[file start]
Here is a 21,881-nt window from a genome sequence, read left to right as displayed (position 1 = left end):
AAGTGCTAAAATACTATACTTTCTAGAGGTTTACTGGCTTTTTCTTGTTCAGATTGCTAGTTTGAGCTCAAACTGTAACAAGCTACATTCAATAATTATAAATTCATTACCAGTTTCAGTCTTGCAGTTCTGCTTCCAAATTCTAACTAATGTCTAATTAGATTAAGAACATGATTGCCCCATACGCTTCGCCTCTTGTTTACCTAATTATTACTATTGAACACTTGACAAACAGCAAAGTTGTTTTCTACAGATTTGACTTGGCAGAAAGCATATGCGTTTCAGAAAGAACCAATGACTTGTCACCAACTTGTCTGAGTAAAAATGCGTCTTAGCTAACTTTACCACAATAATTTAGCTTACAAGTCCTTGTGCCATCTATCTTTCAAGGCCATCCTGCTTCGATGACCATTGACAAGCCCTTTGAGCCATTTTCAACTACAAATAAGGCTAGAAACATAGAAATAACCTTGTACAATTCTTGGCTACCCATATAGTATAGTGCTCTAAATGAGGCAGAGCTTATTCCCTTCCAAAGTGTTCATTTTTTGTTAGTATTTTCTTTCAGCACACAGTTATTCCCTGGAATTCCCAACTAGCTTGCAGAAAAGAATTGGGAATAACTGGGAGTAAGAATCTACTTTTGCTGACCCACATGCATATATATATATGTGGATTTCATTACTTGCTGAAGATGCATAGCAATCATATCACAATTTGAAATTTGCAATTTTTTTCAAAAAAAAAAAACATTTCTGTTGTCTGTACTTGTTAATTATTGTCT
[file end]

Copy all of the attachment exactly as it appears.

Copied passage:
Here is a 21,881-nt window from a genome sequence, read left to right as displayed (position 1 = left end):
AAGTGCTAAAATACTATACTTTCTAGAGGTTTACTGGCTTTTTCTTGTTCAGATTGCTAGTTTGAGCTCAAACTGTAACAAGCTACATTCAATAATTATAAATTCATTACCAGTTTCAGTCTTGCAGTTCTGCTTCCAAATTCTAACTAATGTCTAATTAGATTAAGAACATGATTGCCCCATACGCTTCGCCTCTTGTTTACCTAATTATTACTATTGAACACTTGACAAACAGCAAAGTTGTTTTCTACAGATTTGACTTGGCAGAAAGCATATGCGTTTCAGAAAGAACCAATGACTTGTCACCAACTTGTCTGAGTAAAAATGCGTCTTAGCTAACTTTACCACAATAATTTAGCTTACAAGTCCTTGTGCCATCTATCTTTCAAGGCCATCCTGCTTCGATGACCATTGACAAGCCCTTTGAGCCATTTTCAACTACAAATAAGGCTAGAAACATAGAAATAACCTTGTACAATTCTTGGCTACCCATATAGTATAGTGCTCTAAATGAGGCAGAGCTTATTCCCTTCCAAAGTGTTCATTTTTTGTTAGTATTTTCTTTCAGCACACAGTTATTCCCTGGAATTCCCAACTAGCTTGCAGAAAAGAATTGGGAATAACTGGGAGTAAGAATCTACTTTTGCTGACCCACATGCATATATATATATGTGGATTTCATTACTTGCTGAAGATGCATAGCAATCATATCACAATTTGAAATTTGCAATTTTTTTCAAAAAAAAAAAACATTTCTGTTGTCTGTACTTGTTAATTATTGTCT